The supremacy of the Constitution lies in the clear umbiguous separation of power, and roles, of each of the principal pillars of the govt
India must be grateful to Vice-President Jagdeep Dhankhar for sparking off this debate, when he questioned the judiciary, and contextualised the 1973 landmark Supreme Court verdict in the Kesavananda Bharati versus the State of Kerala case, and argued that since the phrase constructed for the first time by the judiciary in its ruling, “... basic structure of the Indian constitution...”cannot be amended, it was a forced reduction in the Parliament’s powers to legislate.
Since it was delivered nearly 50 years ago, the Supreme Court verdict has been held as a truism, a tenet of Indian politics, with several past leaders and parliamentarians, including past Prime Ministers, Lok Sabha Speakers and, predecessors of Mr Dhankhar, having praised it and accepted it as the larger legal boundary of the scope of ambition for Parliament.
The deeper meaning lies in the understanding that the Indian Constitution, created after much deliberations and study by our founding fathers in the Constituent Assembly, that it has envisaged and brought into legal and political effect a system of governance, in which, with clear separation of powers, and internal checks and balances, the three pillars of government operate — legislature, executive and judiciary.
The Indian Constitution is supreme herewith as the legal, and moral and political, codified wisdom which gave birth to the entire independent India’s political system, and is the fountainhead of all of the system, the powers, the procedures, the law, and the three pillars, and none of them can therefore, by definition, or chronology, be above it.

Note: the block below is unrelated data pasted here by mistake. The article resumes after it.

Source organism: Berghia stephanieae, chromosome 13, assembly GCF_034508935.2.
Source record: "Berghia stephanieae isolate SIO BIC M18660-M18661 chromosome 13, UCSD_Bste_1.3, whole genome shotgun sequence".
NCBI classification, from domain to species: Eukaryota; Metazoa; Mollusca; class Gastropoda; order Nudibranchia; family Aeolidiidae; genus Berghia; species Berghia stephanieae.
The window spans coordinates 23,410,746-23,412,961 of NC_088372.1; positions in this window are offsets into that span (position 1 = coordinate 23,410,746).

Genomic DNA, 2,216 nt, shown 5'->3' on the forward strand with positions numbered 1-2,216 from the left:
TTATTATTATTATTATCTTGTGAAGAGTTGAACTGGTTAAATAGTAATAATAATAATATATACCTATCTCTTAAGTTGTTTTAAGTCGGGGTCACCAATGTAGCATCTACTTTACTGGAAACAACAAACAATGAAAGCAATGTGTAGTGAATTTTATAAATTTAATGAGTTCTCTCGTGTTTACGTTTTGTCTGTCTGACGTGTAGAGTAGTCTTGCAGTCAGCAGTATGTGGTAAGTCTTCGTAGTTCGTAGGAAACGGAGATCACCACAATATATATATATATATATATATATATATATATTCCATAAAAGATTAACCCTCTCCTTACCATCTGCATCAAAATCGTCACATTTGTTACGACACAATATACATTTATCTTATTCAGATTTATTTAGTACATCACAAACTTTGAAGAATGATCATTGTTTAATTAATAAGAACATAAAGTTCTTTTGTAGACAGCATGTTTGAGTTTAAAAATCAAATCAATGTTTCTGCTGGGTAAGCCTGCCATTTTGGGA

At another level, the supremacy of the Constitution lies in the clear unambiguous separation of power, and roles, of each of the principal pillars of the government. Neither the legislature, nor judiciary, or at the Central highest level, neither Parliament, nor the Supreme Court, can legitimately conduct an overreach to cut down the power, or reduce the scope, of each other.
The Constitution is the custodian of this holy truth.
The Kesavananda Bharati case is a judicial reflection on the meaning and limitation of the popular dictum — Parliament can make laws — by asking, can Parliament make any law? Can Parliament pass a law saying the Constitution no longer holds good, or that the Indian parliamentary system should be replaced by a presidential form of democracy, or that the judiciary is defunct?
The answer is an emphatic nada, a big no. Parliament, as envisaged, created and empowered by the Constitution, does not enable Parliament to change those aspects which are central to the design of the Constitution, which the Supreme Court, aptly, collectively, phrased as “the basic structure”.
The Vice-President raises important questions — including, did the Constitution itself use the phrase, or if the judiciary created it, can it be binding on Parliament, and if so, has the judiciary overtaken the power of Parliament to legislate, or amend the sacred parchment?
The answer is simple — with or without a guiding phrase — the judiciary can, should and must reflect on the legality of any legislation, or amendment, of Parliament — it is not a reduction of the powers of Parliament but the proper exercise of the powers, and function, of the judiciary.